Pub.: 12 Jul '13, Pinned: 22 Aug '17

The SMC5/6 complex is involved in crucial processes during human spermatogenesis.

Abstract: Genome integrity is crucial for safe reproduction. Therefore, chromatin structure and dynamics should be tightly regulated during germ cell development. Chromatin structure and function are in large part determined by the structural maintenance of chromosomes (SMC) protein complexes, of which SMC5/6 recently has been shown to be involved in both spermatogonial differentiation and meiosis during mouse spermatogenesis. We therefore investigated the role of this complex in human spermatogenesis. We found SMC6 to be expressed in the human testis and present in a subset of type Adark and type Apale spermatogonia, all spermatocytes, and round spermatids. During human meiosis, SMC5/6 is located at the synaptonemal complex (SC), the XY body, and at the centromeres during meiotic metaphases. However, in contrast to mouse spermatogenesis, SMC6 is not located at pericentromeric heterochromatin in human spermatogenic cells, indicating subtle but perhaps important differences in not only SMC5/6 function but maybe also in maintenance of genomic integrity at the repetitive pericentromeric regions. Nonetheless, our data clearly indicate that the SMC5/6 complex, as shown in mice, is involved in numerous crucial processes during human spermatogenesis, such as in spermatogonial development, on the SC between synapsed chromosomes, and in DNA double-strand break repair on unsynapsed chromosomes during pachynema.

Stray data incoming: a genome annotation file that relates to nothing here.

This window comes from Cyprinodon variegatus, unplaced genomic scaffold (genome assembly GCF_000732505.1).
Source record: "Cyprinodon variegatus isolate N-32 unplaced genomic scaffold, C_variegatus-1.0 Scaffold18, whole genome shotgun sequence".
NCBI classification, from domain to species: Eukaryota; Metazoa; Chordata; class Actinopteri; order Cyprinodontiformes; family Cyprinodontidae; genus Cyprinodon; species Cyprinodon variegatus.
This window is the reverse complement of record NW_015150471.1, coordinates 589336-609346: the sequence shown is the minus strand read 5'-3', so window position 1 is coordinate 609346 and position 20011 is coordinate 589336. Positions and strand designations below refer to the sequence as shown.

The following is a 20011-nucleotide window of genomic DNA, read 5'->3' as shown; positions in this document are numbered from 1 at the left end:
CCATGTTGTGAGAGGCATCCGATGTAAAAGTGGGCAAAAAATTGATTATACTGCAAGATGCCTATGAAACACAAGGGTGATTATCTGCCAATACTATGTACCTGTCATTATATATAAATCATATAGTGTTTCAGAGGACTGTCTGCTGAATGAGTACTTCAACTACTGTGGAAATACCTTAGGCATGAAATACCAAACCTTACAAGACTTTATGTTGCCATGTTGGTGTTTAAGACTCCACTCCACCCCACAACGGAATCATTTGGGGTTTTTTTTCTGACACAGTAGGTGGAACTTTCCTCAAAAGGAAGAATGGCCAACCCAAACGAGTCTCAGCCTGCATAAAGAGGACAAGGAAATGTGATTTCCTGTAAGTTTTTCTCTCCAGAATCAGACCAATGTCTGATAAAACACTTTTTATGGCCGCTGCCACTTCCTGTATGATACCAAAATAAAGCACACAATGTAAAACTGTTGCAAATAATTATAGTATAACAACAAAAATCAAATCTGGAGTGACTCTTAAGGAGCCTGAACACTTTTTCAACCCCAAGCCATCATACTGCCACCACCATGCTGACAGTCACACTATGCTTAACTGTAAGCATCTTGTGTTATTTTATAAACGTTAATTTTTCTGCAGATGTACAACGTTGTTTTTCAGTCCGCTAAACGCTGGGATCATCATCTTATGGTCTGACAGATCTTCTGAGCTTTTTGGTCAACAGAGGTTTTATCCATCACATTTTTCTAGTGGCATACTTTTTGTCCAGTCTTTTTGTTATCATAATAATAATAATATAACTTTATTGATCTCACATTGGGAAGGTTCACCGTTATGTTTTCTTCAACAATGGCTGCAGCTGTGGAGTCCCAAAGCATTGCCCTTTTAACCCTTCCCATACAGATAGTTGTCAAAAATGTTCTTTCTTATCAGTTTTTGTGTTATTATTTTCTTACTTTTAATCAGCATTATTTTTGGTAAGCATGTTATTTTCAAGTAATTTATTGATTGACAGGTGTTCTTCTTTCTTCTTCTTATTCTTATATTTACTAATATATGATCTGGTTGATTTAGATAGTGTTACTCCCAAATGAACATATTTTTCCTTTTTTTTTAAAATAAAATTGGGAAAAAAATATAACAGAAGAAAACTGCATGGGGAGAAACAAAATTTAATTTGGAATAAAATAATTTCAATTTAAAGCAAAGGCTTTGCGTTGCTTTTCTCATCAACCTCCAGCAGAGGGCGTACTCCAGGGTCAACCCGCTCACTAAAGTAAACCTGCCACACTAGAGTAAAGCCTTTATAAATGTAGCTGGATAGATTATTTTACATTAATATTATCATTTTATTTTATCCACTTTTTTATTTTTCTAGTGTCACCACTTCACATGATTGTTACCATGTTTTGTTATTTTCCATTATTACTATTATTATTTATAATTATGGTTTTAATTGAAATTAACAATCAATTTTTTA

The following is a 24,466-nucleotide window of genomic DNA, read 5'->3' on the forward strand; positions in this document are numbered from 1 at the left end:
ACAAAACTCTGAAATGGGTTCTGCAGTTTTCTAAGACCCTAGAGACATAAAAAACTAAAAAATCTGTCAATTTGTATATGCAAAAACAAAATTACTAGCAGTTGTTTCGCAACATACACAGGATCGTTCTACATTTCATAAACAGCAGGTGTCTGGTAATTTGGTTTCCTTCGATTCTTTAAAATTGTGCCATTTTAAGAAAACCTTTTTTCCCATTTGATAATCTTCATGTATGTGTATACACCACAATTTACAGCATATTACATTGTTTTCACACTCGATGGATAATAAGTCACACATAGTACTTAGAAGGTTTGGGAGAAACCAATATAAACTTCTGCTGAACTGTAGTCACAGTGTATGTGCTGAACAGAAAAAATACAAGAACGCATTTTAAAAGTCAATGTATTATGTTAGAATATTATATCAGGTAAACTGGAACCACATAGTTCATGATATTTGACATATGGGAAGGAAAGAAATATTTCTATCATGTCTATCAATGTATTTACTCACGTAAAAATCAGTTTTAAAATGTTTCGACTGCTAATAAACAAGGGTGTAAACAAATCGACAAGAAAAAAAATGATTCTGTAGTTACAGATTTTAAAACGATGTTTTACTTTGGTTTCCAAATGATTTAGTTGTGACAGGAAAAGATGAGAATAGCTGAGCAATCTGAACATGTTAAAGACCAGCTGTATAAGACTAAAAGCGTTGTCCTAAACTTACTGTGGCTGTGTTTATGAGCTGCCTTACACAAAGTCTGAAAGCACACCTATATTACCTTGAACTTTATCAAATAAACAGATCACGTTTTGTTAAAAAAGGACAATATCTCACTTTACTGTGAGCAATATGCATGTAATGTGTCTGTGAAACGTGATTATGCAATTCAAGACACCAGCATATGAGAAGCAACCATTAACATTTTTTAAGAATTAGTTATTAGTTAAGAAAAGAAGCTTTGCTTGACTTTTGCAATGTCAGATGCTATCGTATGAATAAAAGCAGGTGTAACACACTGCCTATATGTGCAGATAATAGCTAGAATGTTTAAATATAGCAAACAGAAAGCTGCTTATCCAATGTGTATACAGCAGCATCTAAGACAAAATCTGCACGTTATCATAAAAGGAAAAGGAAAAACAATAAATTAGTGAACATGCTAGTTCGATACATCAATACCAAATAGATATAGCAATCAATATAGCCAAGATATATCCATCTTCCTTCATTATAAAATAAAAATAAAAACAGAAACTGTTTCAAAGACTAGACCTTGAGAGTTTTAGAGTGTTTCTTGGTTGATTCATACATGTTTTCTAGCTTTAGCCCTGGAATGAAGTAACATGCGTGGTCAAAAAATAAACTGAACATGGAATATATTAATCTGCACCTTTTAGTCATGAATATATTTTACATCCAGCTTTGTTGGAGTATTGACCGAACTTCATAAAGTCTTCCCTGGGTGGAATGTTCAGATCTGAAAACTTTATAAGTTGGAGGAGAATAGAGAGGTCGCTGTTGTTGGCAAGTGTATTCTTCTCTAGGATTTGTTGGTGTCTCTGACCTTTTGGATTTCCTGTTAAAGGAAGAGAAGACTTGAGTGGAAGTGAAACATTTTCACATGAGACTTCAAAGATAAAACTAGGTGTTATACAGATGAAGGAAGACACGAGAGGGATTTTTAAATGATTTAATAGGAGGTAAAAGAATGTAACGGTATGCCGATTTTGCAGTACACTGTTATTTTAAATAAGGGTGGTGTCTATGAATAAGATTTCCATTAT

Pub.: 24 May '14, Pinned: 22 Aug '17

SMC5/6 is required for the formation of segregation-competent bivalent chromosomes during meiosis I in mouse oocytes.

Abstract: SMC complexes include three major classes: cohesin, condensin, and SMC5/6. However, the localization pattern and genetic requirements for the SMC5/6 complex during mammalian oogenesis had not previously been examined. In mouse oocytes, the SMC5/6 complex is enriched at the pericentromeric heterochromatin, and also localizes along chromosome arms during meiosis. The infertility phenotypes of females with a Zp3-Cre-driven conditional knockout (cKO) of Smc5 demonstrated that maternally expressed SMC5 protein is essential for early embryogenesis. Interestingly, protein levels of SMC5/6 complex components in oocytes decline as wild-type females age. When SMC5/6 complexes were completely absent in oocytes during meiotic resumption, homologous chromosomes failed to segregate accurately during meiosis I. Despite what appears to be an inability to resolve concatenation between chromosomes during meiosis, localization of topoisomerase II alpha to bivalents was not affected; however, localization of condensin along the chromosome axes was perturbed. Taken together, these data demonstrate that the SMC5/6 complex is essential for the formation of segregation-competent bivalents during meiosis I, and findings suggest that age-dependent depletion of the SMC5/6 complex in oocytes could contribute to increased incidence of oocyte aneuploidy and spontaneous abortion in aging females.

Pub.: 18 Mar '17, Pinned: 22 Aug '17